Lt. Gov. Tate Reeves met with the University of Mississippi Capitol Press Corps class in his office off the Senate chamber and discussed key legislative priorities such as education funding.

This is one in a series of stories produced by students taking a state government reporting class at the University of Mississippi’s Meek School of Journalism and New Media. The class is led by Mississippi Today co-editor Fred Anklam Jr. and Meek school journalism professor LaReeca Rucker. 

JACKSON — Education funding is sure to be on the forefront of much policy debate as lawmakers convene for the 2018 legislative session.

After yet another year where the state failed to produce sufficient funds to satisfy the current education funding formula, the Mississippi Adequate Education Program, lawmakers are placing adequately funding education at the top of their to-do lists for 2018.

“I would tell you I am most passionate about improving the educational outcomes of Mississippi students,” Lt. Gov. Tate Reeves said in a private interview with University of Mississippi journalism students this week. “I am very passionate about issues that surround educational improvement.”

Rather than focusing on the funding pitfalls, Reeves highlighted the positives that have taken place since his term began as lieutenant governor; among them, a Mississippi graduation rate that has risen from 70.5 percent to 82.5, less than a point below the national average.

“That is a big deal, because that’s creating 3,000 more people per year with a high school degree,” Reeves said. “3,000 more people per year with a high school degree, over time, is going to have a huge impact on the quality of our workforce.”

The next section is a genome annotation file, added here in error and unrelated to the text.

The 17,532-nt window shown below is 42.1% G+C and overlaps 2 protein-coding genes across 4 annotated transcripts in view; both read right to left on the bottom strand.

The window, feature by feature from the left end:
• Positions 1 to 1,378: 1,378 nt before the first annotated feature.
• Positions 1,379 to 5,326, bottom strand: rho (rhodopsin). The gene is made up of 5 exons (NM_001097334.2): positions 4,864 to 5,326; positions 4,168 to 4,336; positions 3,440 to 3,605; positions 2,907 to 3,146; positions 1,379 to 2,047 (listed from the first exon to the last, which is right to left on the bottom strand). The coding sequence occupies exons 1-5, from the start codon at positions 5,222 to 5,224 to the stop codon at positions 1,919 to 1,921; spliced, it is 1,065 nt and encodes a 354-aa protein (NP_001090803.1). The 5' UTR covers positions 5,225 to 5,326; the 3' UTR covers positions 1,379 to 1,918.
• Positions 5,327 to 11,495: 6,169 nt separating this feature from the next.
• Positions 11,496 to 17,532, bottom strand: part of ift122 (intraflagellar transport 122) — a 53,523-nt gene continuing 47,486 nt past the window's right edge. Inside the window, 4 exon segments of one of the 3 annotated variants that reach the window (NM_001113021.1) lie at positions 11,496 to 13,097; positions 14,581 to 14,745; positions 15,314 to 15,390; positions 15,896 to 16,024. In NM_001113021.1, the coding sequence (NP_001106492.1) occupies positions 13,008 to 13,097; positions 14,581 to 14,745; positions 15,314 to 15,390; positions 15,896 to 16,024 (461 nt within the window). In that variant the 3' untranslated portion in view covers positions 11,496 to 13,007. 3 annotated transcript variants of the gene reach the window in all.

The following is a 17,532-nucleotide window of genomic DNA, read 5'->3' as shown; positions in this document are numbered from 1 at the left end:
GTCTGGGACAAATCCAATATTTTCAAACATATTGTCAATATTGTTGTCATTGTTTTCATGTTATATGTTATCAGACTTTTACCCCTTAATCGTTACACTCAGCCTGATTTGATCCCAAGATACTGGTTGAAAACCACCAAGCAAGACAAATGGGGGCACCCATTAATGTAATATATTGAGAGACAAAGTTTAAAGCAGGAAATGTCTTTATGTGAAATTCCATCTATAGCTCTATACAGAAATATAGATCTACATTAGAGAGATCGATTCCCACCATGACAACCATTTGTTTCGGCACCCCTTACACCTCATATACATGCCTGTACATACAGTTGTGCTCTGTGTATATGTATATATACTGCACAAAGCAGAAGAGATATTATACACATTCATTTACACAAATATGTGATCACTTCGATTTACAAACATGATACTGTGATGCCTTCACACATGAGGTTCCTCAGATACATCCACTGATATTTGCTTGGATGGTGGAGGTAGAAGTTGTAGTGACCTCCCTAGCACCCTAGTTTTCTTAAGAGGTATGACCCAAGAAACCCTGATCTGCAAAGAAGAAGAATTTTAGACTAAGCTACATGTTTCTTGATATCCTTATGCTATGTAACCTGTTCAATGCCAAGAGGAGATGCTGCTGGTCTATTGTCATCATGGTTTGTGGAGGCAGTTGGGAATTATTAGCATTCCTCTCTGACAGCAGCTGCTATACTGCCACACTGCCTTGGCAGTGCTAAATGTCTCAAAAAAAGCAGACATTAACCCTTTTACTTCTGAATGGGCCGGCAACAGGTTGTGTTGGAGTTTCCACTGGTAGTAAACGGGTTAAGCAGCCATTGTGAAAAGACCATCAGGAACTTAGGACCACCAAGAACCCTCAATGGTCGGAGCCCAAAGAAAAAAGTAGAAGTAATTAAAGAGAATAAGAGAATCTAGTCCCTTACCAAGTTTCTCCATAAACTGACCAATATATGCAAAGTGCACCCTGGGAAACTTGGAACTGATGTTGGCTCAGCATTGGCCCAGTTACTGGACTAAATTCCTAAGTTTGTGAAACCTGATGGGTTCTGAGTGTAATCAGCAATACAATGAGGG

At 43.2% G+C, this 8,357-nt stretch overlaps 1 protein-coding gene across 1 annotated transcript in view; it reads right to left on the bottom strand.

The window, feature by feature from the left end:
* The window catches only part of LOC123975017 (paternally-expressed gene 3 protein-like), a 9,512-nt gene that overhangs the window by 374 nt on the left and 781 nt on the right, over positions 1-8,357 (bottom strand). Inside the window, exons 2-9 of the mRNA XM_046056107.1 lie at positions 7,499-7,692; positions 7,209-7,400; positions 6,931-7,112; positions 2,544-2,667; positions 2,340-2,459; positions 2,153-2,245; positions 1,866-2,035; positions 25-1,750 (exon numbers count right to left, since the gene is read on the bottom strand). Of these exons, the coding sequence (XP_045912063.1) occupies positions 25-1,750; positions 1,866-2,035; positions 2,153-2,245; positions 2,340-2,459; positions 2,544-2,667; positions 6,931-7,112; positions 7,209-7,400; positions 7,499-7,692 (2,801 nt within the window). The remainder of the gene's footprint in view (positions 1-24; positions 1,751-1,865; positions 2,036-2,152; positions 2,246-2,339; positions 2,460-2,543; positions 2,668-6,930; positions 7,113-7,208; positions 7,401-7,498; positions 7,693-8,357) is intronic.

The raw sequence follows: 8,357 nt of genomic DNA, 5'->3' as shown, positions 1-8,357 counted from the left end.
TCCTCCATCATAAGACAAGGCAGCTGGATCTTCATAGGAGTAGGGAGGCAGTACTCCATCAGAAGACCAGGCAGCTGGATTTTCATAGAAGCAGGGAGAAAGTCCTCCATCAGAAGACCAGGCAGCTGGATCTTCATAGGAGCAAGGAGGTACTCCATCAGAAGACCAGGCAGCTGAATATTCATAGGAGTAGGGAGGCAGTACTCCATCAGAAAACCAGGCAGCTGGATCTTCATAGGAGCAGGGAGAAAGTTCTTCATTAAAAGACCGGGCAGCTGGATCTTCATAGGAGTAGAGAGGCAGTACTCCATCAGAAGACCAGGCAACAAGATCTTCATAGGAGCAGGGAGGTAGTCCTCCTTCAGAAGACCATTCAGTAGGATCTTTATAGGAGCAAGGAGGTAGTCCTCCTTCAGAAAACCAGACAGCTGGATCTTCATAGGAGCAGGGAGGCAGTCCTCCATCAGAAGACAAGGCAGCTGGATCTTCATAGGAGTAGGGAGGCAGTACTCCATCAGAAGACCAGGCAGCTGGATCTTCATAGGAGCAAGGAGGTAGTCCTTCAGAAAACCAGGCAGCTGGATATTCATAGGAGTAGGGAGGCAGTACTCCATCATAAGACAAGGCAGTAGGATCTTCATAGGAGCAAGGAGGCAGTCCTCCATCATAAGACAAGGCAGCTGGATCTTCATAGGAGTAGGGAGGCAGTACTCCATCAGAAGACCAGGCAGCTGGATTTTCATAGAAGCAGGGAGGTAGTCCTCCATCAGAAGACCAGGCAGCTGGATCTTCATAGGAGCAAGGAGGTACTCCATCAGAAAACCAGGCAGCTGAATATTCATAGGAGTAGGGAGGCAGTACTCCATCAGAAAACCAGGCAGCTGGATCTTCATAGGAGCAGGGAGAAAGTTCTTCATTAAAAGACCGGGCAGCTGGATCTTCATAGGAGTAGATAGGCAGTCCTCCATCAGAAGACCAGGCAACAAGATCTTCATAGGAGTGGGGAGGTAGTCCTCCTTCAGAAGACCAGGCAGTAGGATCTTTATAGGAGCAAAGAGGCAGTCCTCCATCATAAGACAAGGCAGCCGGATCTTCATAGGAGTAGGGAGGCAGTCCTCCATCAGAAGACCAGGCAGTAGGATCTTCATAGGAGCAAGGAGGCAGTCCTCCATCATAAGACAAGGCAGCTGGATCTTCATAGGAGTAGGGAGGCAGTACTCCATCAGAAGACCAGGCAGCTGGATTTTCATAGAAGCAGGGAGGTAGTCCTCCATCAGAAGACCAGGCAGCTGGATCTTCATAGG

Reeves also touched on two policy areas that he has championed to help improve Mississippi’s education. School choice and public charter schools, both alternatives to traditional public schooling and highly-debated issues, were touted by Reeves as ways to achieve his ultimate goal, which is to have a competent and educated workforce.

“I believe strongly, and I recognize there are good people who disagree with this, but I believe strongly in school choice, and I believe strongly in giving parents an option on what is best for their kid,” Reeves said. “I think parents have a better idea what’s best for their kid than any governmental entity ever will.”

He continued by praising the creation of public charter schools around the state, and noted the existence of competition as a way to spark improvement in traditional public schools.

“We have been strong supporters of trying to add public charter schools, especially in low income areas,” Reeves said. “I believe that by creating options, creating competition, those public charter schools will not only improve the learning environment for those kids that choose to move, but also, in the long term, I believe you will see improvement in traditional public schools because of the competition that these public charter schools provide.”

At the annual Mississippi Economics Council Conference, top lawmakers and businessmen and women from around the state echoed Reeves and cited workforce development and education as the top issue for a flourishing economy.

“We need to have a competent workforce,” said William Yates, chair of the Mississippi Economic Council. “60% of the business people we interviewed said workforce development is the number one issue for a robust economy, and there is still room for improvement.”

As the state surely faces much debate over education funding for the 2018 session and an unanswered proposal from independent firm EdBuild still looms over the state legislature, Reeves concluded his speech to the MEC on a positive note with hope for the future.

“We are seeing improved results,” Reeves said.

Creative Commons License

Republish our articles for free, online or in print, under a Creative Commons license.